Main Page
Introduction
Sun Microsystems T1000
The RSA Factoring Challenge
The Constructive Approach
Evaluation Summary
Future Research
Evaluation Chronology
System Configurations
Financial Disclaimer
Postscript
© Grebyn Corp. 2006


The RSA
Factoring Challenge was an attempt by RSA Security (the Challenge was
inactivated sometime in early 2007) to both promote the
research in factorization of large integers and to allay customer fears
regarding the security of its technology based upon such integers by showing
the difficulty of the problems and quantifying the costs of proposed
attempts to solve it (in effect, to break their system).
The initial sets of numbers were known by the number of decimal digits in
the challenge number. More recent sets of numbers are known by the number
of binary digits (bits).
The following
Lecture notes on RSA indicate these sorts of times for factoring large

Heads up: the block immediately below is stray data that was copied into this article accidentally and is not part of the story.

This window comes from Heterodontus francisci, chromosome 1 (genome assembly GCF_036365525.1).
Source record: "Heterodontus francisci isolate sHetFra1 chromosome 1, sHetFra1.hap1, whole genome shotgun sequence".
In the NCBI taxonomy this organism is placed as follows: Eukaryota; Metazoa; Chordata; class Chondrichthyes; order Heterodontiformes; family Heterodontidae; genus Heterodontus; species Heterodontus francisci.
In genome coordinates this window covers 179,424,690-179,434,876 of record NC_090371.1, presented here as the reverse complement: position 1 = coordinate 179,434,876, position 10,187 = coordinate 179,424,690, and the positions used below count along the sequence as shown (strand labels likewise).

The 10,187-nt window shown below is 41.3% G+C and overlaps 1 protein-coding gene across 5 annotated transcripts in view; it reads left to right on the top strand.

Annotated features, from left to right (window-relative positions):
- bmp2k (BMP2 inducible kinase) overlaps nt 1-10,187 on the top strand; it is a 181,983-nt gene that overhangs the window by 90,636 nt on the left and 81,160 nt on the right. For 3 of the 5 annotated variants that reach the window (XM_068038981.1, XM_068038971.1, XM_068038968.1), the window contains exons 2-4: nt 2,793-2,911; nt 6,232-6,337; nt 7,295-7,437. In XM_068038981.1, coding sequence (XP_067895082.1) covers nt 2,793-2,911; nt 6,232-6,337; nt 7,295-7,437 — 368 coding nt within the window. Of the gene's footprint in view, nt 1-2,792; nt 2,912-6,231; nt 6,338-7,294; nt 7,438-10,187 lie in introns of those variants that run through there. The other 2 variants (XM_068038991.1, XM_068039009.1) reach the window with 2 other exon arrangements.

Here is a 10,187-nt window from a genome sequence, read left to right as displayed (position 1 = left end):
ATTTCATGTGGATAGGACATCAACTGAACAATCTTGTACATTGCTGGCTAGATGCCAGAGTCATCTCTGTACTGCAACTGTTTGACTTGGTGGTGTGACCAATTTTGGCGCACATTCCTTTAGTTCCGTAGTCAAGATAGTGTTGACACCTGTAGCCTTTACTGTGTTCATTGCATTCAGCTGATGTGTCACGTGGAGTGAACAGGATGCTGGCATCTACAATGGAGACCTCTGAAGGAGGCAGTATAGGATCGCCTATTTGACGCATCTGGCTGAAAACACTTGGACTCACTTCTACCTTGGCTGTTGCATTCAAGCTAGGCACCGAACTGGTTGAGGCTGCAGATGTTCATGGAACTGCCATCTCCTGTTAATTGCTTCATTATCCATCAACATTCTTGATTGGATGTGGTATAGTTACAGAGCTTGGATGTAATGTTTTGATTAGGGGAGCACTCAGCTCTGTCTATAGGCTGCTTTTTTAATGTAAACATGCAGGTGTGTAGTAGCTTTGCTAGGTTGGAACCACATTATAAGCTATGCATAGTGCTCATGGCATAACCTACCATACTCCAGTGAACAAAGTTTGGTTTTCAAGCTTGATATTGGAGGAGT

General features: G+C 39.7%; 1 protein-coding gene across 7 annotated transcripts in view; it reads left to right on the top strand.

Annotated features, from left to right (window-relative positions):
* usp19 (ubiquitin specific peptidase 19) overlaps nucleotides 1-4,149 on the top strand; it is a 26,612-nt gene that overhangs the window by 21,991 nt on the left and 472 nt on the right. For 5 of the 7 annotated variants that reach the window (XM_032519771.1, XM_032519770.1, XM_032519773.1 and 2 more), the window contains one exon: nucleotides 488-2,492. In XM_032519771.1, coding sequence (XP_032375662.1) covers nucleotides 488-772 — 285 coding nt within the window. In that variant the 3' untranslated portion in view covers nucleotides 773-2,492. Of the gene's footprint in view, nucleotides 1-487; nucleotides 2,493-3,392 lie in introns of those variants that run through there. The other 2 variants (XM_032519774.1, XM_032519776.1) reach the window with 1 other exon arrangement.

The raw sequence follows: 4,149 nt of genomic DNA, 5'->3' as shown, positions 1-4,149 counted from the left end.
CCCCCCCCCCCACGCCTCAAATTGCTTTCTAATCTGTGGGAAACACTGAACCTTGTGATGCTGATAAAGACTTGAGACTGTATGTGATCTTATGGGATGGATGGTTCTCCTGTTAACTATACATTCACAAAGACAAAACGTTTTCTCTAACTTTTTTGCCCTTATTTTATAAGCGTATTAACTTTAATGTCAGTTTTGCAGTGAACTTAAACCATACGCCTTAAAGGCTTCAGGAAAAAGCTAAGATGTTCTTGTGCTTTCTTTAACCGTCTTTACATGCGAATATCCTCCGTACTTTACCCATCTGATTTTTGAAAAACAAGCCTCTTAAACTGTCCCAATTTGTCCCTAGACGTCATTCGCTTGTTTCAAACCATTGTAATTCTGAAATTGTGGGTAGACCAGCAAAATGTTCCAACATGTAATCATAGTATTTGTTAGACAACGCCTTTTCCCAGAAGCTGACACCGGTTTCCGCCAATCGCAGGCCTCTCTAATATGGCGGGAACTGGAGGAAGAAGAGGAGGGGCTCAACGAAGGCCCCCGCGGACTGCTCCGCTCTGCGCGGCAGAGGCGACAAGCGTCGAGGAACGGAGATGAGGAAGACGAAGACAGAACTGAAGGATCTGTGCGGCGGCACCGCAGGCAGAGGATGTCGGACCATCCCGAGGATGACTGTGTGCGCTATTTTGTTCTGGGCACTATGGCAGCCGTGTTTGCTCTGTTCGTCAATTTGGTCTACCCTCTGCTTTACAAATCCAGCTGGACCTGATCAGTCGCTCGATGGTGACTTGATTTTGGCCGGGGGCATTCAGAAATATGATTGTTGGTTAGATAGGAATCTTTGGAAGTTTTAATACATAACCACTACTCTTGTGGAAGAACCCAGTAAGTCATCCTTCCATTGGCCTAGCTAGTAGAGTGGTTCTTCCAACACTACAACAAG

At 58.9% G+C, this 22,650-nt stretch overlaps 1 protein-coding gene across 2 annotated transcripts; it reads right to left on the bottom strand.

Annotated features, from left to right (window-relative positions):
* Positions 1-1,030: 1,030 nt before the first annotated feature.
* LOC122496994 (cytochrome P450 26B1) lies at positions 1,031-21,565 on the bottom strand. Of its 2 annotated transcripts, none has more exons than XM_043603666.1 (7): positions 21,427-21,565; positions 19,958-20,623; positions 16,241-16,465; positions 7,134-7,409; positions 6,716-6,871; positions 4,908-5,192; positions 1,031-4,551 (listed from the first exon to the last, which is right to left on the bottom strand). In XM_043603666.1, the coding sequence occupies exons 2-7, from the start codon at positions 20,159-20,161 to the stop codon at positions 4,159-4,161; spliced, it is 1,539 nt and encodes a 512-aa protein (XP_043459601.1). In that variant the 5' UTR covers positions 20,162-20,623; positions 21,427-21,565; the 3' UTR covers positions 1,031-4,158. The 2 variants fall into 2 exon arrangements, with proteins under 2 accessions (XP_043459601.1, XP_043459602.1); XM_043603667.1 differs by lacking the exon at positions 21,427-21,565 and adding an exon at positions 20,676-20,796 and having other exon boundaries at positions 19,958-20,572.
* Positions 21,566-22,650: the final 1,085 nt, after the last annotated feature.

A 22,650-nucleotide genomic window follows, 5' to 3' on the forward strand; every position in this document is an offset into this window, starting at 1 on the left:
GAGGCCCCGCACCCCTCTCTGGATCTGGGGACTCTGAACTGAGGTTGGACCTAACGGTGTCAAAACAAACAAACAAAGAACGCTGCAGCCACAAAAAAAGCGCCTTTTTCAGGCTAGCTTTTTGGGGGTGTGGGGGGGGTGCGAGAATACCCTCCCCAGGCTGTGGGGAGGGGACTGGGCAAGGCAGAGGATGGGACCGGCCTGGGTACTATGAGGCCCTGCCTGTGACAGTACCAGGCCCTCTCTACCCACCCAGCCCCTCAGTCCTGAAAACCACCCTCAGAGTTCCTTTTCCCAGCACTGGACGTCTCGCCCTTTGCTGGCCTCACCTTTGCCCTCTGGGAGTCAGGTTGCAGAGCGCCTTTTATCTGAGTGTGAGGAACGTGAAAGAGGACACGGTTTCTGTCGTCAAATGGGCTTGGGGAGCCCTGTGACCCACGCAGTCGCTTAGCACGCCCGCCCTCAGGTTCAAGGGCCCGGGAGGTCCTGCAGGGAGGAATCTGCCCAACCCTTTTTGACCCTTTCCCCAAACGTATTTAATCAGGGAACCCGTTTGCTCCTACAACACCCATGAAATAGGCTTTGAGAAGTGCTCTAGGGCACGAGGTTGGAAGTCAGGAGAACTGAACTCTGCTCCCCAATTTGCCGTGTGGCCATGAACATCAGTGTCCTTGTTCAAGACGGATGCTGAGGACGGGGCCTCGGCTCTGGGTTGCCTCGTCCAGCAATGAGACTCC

integers:
Year  Decimal  Bits  Required


 Digits  


1974  45  149  0.001
 1984  71  235  0.1
 1991  100  332  7
 1992  110  365  75
 1993  120  398  830

Year  Decimal  Bits  Estimated


 Digits  


1994  129  430  5000
 1996  130  433  750
 1998  140  467  2000
 1999  140  467  8000

Year  RSA Number  Decimal  Bits  Time To Factor


  Digits  


2003  RSA576  155  512  unknown
 2005  RSA200  200  664  75 Opteron 2.2GHz Years
 2005  RSA640  193  640  30 Opteron 2.2GHz Years

These slides furthermore follow a discussion estimating the time of a
machine costing $1 billion is able to break 1024bit within 10 billion
minutes (Roughly 20000 years). A related estimate in 2002 would have a $160
million system, named SHARK
capable of breaking it within one year and quotes an RSA Security estimation
of a quantity of 342,000,000 500 MHz PCs with 170GB RAM taking 1 year.
These factorizations and systems utilize an approach known as the Generalized
Number Field Sieve.
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